July 20, 2015 Travis Dewitz

Paradise, Montana – Historical Railroad Geography Series

A place where it all comes together, Paradise, Montana. It is March, 2015, a strong wind whips the falling snow throughout western Montana including in Paradise. Two Montana Rail Link geeps sit in the yard next to the old depot. These locomotives are used for the Paradise local that serves the area.  The tracks were first laid here in 1883 by the Northern Pacific Railway. That same year, Paradise was born. Many argue that the name originally was “Pair o’ Dice” but not by the railroads accounts. This was NP’s division point and also where crews would set their watches forward or back to compensate for the time zone change (Mountain-Pacific) on their mainline to the west coast.  The Northern Pacific Railway also operated a tie treating plant here where timber ties were creosoted. The plant was destroyed by fire. Paradise is wedged between the Coeur d'Alene Range to the south and Cabinet Range to the north along with the Clark Fork. The second highest peak of the  Coeur d'Alene Range towers over Paradise, Patricks Knob(6,837 feet). Just to the east is where the Flathead River meets the Clark Fork. At this junction, the   Reservation Divide comes to a point with the other two ranges creating tripoint. These three ranges protect the 2,500 foot lower valley of the Clark Fork River, which has mild winter weather comparable to the Pacific maritime. Plains, MT just west of Paradise was once called Wild Horse Plains. Native American use to winter there horses there. Paradise is also where the MRL’s 10th Subdivisions meets the 4th Subdivision. The 10th Sub was Northern Pacific’s original route west from Missoula. It followed along what was once an Indian Trail and later a wagon trail up Evaro Hill to the Clark Fork. The grade up Evaro hill is 2.2% in both directions which made for a tough climb. In 1909, NP finished the low line that ran along the Clark Fork. The low line or river line is 20 miles longer and is the route mainly used west from Missoula. The line up

No. 3096 – Montana Rail Link – Paradise, Mont.

A place where it all comes together, Paradise, Montana. It is March, 2015, a strong wind whips the falling snow throughout western Montana including in Paradise. Two Montana Rail Link geeps sit in the yard next to the old depot. These locomotives are used for the Paradise local that serves the area.

Paradise Montana Railroad Topo Map

Paradise, Mont.

The tracks were first laid here in 1883 by the Northern Pacific Railway. That same year, Paradise was born. Many argue that the name originally was “Pair o’ Dice” but not by the railroads accounts. This was NP’s division point and also where crews would set their watches forward or back to compensate for the time zone change (Mountain-Pacific) on their mainline to the west coast.

The Northern Pacific Railway also operated a tie treating plant here where timber ties were creosoted. The plant was destroyed by fire.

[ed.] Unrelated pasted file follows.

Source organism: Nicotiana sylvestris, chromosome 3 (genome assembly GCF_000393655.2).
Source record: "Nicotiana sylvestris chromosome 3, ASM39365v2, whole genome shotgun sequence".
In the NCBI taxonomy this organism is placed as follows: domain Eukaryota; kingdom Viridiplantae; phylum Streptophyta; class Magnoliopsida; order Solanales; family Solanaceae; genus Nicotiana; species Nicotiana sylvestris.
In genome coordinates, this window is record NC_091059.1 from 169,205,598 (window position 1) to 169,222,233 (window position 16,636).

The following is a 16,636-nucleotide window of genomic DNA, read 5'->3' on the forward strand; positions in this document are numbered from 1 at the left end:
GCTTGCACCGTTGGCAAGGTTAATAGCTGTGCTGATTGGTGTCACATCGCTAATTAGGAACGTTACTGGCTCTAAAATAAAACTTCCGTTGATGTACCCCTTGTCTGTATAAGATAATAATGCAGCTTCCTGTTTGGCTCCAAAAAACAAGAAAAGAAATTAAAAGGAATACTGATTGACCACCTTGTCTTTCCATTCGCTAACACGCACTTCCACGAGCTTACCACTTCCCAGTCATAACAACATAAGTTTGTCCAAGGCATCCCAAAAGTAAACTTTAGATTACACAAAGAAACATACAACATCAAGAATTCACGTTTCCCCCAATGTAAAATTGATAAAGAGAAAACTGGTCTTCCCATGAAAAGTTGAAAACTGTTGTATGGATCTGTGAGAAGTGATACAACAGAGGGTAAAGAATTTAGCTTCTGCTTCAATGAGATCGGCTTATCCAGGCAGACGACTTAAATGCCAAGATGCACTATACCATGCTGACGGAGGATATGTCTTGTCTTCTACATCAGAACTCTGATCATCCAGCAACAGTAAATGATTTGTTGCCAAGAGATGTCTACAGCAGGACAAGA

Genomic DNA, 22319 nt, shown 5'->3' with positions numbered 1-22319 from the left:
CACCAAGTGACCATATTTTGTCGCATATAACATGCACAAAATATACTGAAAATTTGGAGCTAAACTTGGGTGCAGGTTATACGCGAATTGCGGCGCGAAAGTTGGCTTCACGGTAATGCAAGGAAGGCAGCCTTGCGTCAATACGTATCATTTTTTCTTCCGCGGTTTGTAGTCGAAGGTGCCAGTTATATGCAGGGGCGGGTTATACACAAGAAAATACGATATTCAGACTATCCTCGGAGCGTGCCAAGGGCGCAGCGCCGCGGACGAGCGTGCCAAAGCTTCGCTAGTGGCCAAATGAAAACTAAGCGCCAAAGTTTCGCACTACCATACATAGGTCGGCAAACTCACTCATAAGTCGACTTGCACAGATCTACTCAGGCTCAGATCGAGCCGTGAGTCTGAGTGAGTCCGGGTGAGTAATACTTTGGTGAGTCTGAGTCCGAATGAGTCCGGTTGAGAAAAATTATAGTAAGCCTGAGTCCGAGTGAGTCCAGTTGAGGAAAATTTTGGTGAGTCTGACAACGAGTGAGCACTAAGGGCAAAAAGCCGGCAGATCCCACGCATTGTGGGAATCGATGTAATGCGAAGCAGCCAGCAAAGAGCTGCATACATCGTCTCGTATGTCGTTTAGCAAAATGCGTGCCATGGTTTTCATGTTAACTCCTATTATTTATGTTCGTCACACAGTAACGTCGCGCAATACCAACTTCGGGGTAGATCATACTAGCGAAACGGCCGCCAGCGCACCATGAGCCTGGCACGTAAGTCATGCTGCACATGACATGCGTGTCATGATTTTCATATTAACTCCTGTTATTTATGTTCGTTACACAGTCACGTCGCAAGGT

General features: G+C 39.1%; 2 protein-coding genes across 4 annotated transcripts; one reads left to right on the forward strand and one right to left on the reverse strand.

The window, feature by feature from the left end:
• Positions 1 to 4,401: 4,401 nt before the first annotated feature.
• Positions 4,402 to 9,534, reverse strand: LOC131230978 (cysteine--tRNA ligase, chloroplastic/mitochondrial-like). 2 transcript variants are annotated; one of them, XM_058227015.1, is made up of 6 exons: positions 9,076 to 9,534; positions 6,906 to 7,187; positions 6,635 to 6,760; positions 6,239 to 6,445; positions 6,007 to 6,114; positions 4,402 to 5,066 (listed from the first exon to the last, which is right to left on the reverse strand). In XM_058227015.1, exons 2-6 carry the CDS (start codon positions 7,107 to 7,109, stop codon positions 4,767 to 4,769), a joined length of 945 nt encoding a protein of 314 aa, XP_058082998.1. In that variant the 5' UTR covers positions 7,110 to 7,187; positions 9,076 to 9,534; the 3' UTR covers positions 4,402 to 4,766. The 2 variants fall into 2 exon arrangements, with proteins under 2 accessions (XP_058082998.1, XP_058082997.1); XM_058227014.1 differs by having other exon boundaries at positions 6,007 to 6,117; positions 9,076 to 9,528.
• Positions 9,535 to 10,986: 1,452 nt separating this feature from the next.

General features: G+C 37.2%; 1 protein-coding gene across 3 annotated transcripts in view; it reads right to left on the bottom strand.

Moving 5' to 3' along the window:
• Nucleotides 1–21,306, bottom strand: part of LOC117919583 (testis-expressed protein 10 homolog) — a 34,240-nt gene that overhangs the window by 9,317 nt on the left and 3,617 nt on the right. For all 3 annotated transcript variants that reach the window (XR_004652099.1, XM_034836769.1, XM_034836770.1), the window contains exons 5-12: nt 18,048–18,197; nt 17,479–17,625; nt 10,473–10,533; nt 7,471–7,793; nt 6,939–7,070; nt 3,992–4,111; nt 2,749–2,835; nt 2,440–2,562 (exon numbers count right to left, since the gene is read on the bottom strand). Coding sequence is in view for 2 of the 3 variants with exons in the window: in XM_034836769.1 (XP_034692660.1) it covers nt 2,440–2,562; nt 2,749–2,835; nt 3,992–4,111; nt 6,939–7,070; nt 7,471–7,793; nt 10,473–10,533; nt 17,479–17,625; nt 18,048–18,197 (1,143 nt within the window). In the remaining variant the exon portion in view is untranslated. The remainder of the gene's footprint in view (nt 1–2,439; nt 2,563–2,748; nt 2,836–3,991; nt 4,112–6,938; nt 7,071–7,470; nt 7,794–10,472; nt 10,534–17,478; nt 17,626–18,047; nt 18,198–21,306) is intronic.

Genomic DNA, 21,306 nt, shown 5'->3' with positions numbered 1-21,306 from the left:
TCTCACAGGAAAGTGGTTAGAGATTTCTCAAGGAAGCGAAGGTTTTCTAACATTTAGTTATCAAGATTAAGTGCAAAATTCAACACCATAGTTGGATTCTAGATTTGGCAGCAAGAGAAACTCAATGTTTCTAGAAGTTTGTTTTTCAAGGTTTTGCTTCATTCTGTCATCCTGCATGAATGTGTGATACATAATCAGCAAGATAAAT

Paradise is wedged between the Coeur d’Alene Range to the south and Cabinet Range to the north along with the Clark Fork. The second highest peak of the Coeur d’Alene Range towers over Paradise, Patricks Knob(6,837 feet). Just to the east is where the Flathead River meets the Clark Fork. At this junction, the Reservation Divide comes to a point with the other two ranges creating tri-point. These three ranges protect the 2,500 foot lower valley of the Clark Fork River, which has mild winter weather comparable to the Pacific maritime. Plains, MT just west of Paradise was once called Wild Horse Plains. Native American use to winter there horses there.

It followed along what was once an Indian Trail and later a wagon trail up Evaro Hill to the Clark Fork.

Montana Rail Link Evaro Hill Topo Map

Evaro Hill

Paradise is also where the MRL’s 10th Subdivisions meets the 4th Subdivision. The 10th Sub was Northern Pacific’s original route west from Missoula. It followed along what was once an Indian Trail and later a wagon trail up Evaro Hill to the Clark Fork. The grade up Evaro hill is 2.2% in both directions which made for a tough climb. In 1909, NP finished the low line that ran along the Clark Fork. The low line or river line is 20 miles longer and is the route mainly used west from Missoula. The line up Evaro became known as NP Passenger Line and today is used by MRL’s gas local and some empties.

So as you can see, Paradise is where two rivers, three mountain ranges, and two rail lines all come together. With the great mountain scenery, this place really is Paradise.


Click to see full map showing Montana Rail Link’s 4th and 10th Subs west from Missoula.


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About the Photographer
Travis Dewitz is a professional photographer located out of Eau Claire, Wisconsin. He has been published in many books and magazines including many in the railroad industry. He does a lot of photography work and environmental portraitures for many companies and heavy industries in and around Wisconsin. He has grown up with trains and railroads are one of his passions that he pursues. His railroad photography can be seen on his website The Railroad Collection.

 

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I look forward to collaborating with you on any of your questions or comments. Don’t hesitate to reach out, I am detail oriented and would gladly answer any questions.